Welcome to the wonderful world of cross training! I’ll be your host – the still very injured runner, turned very scared cyclist.
Of course I use “cyclist” with a sly little smile and a nod to people who are actually able to ride a bike. Because I can’t steer straight and I’m too frightened to take one hand off the handlebars for even a second. So I’m more of a cyc-lost right now.
Ask any of my friends and they’ll tell you that I’ve been harping on about buying a bike for years. That is not hyperbole. Every time a specialist or physio suggested I cross train, or whenever a friend bought a bike of their very own, I’d go through the same rhetoric. “I should really do that…”, which awakens a little voice in my head for his two-cents-worth.
You can hardly drive here, how are you going to ride a bike in California? There are so many hills here, you can’t even run up them! What happens when you get a flat? Or the chain comes off?
On and on it goes, giving me lots of good reasons to enjoy the status quo. What changed? I started coaching a running group through Operation Move and suddenly I couldn’t tell them to get out there and train if I wasn’t doing the same thing. When one treadmill session ended in total agony I knew I had to stop being so wishy washy and take the plunge.
I know some people who didn’t necessarily get the lesson on tact as they were growing up. As a result, every new decision I make or path I take is met with some very interesting reactions and diatribes. If this sounds like you, here are a few tips on what words shouldn’t cross your lips when talking to a new cyclist.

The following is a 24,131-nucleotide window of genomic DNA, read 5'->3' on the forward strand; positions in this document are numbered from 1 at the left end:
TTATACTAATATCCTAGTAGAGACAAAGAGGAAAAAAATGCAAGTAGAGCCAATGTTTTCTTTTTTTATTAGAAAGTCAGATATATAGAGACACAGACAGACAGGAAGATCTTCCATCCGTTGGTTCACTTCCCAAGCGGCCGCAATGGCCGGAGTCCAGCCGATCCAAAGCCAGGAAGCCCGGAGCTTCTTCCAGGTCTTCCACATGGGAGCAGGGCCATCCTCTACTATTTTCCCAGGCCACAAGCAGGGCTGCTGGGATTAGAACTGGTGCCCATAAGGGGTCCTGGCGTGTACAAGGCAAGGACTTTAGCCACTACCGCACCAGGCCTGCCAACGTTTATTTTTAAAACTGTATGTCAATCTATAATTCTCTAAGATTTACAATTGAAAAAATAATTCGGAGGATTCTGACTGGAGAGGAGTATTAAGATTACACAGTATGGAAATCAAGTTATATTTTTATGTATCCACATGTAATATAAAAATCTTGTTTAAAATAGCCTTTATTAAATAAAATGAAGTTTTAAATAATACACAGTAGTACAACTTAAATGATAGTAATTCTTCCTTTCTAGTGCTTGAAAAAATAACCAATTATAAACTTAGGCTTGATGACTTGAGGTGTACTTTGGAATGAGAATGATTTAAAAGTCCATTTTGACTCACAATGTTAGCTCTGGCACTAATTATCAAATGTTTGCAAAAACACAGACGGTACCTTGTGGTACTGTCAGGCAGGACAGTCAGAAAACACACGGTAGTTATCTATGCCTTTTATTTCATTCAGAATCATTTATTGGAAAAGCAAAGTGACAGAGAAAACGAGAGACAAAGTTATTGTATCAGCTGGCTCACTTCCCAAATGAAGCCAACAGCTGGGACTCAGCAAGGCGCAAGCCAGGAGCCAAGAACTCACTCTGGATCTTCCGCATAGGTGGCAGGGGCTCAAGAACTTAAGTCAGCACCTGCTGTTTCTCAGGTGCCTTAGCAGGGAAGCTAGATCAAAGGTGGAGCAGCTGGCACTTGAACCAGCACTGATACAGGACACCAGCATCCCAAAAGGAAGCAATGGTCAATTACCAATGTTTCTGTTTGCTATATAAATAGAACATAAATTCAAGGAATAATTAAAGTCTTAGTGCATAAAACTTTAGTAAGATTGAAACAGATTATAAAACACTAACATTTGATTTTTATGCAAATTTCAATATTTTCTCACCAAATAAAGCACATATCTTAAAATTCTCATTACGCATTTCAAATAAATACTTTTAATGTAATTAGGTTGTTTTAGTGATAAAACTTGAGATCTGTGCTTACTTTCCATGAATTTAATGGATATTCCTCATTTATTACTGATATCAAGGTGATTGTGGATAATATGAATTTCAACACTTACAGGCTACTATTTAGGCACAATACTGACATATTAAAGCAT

- Remember that girl who died on her bike?
Yes actually, I do remember her. It’s all I can do to keep her out of my brain when I’m strapping on my helmet and praying that some maniac doesn’t run a red light and plow into me with their car. I do appreciate your concern, but maybe you could express it in another way, like asking about what cool gear I bought along with my bike. Such as a helmet.
- That story about your cousin’s, uncle’s, daughter’s son falling off his bike and breaking every bone in his body.
This one really is a no-brainer. If I wasn’t starting this whole biking thing, I’d probably happily listen to this story and make all of the horrified expressions at the right times. I might not even give it another thought afterwards. But now it’s a little too real. Knowing that falling in one particular way could sever my spinal cord or shatter my leg is NOT something that will help me sleep at night.
- Did you buy a [insert technical jargon here]? You don’t want to look like a rookie!
Right now, I’ve got enough to think about. Does my butt look hilarious in these padded pants (not important but it’s a thought)? Why does my right heel keep clipping the pedal mechanism? Uh oh, here comes an obstacle. My fingers are freezing, I really need gloves… etc. Anyone who can’t already tell that I’m a rookie needs their eyesight checked and I don’t need to be worrying about that as well.
- So, where’s your lycra?
That’s just not funny. But if you must know, it’s at home, with my running gear because I don’t wear that stuff to work.
- You’ll be fine, it’s just like riding a bike!
Hahahaha, I see what you did there, Very nice, you rapscallion you. So funny and topical etc. No one forgets how to ride a bike, right? Well no they don’t, but that doesn’t mean they feel confident in their skills and don’t wobble around like crazy.
Do you ride a bike? What was your learning experience like? Care to add to my list of what not to say?